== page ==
What's the difference between dependencies, devDependencies, and peerDependencies in NPM package.json file?

Better Stack Team
Updated on March 11, 2024

When you create a new Node.js project, you’ll notice a package.json file in the root directory. This file contains metadata about your project, including the dependencies required to run it. There are three types of dependencies that can be specified in the package.json file: dependenciesdevDependencies, and peerDependencies. Here’s what each of them means:

  • dependencies: These are packages that your application needs to run in production. When you run npm install in your project directory, these packages will be installed automatically. For example, if your application uses the express package, you would list it as a dependency in your package.json file.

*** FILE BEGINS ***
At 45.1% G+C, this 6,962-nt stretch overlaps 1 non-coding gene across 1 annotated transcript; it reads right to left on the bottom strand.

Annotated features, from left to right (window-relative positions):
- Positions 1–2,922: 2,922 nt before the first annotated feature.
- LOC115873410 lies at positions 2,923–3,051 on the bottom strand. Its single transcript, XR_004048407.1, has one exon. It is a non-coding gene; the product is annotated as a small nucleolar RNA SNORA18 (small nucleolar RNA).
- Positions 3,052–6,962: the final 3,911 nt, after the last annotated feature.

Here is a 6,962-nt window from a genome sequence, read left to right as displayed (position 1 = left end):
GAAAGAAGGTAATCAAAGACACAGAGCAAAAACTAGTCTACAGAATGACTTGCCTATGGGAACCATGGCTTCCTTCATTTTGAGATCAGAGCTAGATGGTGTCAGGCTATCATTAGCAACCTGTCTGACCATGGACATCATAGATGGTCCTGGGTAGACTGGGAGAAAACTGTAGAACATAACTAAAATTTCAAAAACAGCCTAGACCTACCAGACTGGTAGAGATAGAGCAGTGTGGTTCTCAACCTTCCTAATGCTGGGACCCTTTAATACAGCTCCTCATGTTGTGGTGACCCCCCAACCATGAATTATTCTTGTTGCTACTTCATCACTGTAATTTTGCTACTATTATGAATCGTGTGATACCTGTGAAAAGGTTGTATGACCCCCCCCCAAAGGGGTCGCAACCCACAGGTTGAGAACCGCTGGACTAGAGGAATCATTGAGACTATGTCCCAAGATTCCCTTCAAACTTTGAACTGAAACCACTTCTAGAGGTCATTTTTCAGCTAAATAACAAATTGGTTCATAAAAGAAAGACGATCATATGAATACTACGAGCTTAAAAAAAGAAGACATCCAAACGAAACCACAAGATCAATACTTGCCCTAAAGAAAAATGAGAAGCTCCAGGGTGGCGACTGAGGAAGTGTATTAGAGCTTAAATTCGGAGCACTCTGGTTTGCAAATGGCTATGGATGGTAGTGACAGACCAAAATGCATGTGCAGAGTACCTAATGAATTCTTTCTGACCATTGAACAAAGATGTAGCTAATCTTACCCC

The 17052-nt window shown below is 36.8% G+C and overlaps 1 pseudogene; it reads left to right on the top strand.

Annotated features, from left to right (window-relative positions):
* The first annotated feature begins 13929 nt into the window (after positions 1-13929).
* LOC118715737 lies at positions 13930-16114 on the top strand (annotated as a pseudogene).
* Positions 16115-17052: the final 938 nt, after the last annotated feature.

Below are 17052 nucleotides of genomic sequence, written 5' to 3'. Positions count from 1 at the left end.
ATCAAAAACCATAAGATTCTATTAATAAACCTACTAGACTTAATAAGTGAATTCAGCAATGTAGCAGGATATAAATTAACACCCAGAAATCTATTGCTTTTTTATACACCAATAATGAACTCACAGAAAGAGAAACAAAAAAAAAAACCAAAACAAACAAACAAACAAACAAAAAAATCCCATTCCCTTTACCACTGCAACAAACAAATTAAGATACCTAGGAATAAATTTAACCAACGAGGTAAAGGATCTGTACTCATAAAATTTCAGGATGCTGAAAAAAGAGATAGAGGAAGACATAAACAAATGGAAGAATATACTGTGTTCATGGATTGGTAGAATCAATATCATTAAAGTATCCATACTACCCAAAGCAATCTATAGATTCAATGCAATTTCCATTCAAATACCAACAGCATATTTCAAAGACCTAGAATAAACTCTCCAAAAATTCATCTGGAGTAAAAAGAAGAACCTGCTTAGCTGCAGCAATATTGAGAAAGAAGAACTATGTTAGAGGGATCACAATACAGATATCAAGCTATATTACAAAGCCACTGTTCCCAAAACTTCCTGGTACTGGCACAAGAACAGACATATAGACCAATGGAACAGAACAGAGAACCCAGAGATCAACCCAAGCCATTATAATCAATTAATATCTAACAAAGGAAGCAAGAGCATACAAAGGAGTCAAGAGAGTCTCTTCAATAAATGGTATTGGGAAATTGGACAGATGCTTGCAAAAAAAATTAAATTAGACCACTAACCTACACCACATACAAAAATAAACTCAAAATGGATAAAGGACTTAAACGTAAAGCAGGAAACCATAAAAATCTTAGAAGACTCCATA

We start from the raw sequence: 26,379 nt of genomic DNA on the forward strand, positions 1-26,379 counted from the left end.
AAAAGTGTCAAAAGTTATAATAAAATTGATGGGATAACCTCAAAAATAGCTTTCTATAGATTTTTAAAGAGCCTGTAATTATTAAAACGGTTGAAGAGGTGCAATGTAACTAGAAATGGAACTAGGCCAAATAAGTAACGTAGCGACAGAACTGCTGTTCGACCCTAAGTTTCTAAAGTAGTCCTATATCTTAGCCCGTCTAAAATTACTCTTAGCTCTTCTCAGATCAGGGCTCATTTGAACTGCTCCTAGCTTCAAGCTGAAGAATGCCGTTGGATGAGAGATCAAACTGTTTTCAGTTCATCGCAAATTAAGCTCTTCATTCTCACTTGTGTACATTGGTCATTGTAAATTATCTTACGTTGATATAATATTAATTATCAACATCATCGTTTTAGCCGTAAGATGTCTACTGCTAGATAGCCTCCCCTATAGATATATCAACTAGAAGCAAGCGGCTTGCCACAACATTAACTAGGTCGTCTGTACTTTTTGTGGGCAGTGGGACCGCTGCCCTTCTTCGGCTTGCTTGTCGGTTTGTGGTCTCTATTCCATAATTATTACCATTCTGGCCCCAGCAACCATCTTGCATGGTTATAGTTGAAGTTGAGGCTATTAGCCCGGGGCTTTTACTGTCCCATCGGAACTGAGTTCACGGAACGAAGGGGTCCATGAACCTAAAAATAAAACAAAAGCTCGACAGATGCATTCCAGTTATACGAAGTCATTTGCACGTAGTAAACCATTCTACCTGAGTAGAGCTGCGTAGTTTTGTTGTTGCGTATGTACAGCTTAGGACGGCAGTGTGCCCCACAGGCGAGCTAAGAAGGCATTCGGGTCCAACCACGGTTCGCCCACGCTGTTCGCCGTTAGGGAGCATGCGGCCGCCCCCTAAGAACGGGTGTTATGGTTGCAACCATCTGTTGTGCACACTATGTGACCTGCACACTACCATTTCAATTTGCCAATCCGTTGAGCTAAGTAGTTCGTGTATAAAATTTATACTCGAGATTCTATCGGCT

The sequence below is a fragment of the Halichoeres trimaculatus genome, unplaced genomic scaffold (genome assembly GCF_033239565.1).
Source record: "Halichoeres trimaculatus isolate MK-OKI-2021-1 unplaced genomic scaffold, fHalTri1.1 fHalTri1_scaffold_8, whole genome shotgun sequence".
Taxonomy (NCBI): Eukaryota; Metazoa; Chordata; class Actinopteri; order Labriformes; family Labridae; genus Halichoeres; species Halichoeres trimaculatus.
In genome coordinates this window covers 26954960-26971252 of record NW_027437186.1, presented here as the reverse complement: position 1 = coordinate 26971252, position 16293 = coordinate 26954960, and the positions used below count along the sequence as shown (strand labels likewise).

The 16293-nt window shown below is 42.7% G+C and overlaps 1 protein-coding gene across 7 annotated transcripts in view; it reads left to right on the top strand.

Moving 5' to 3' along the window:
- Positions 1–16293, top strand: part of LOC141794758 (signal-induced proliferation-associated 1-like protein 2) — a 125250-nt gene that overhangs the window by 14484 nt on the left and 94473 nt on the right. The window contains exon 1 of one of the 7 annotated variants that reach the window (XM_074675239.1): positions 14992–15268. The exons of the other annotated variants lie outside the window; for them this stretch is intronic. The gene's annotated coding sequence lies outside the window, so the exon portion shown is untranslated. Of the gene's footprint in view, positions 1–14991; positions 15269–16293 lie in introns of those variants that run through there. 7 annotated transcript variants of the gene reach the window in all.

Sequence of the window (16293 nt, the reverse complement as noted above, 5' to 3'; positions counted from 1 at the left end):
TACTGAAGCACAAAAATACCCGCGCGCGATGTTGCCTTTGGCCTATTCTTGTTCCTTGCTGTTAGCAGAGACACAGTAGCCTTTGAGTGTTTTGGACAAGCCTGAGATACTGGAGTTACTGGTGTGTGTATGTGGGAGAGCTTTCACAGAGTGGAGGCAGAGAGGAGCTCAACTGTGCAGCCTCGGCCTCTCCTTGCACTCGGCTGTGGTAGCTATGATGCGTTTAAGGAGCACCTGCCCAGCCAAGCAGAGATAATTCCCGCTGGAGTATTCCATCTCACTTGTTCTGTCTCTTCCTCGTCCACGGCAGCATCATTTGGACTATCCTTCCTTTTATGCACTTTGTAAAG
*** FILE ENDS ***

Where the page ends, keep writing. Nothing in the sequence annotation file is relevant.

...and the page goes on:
• devDependencies: These are packages that are only needed during development. They are not required to run your application in production. When you run npm install with the -dev flag, these packages will be installed. For example, if you use mocha for testing, you would list it as a devDependency in your package.json file.
  • peerDependencies: These are packages that your package relies on but expects the consumer to provide. They are not installed automatically when someone installs your package. Instead, when someone installs your package, they will get a warning if the specified packages are not found in their node modules. For example, if your package relies on react, you would list it as a peerDependency in your package.json file.

Here’s an example package.json file that includes all three types of dependencies:

  "name": "my-app",
  "version": "1.0.0",
  "dependencies": {
    "express": "^4.17.1"
  "devDependencies": {
    "mocha": "^9.1.3"
  "peerDependencies": {
    "react": "^17.0.2"

In this example, express is a dependencymocha is a devDependency, and react is a peerDependency.

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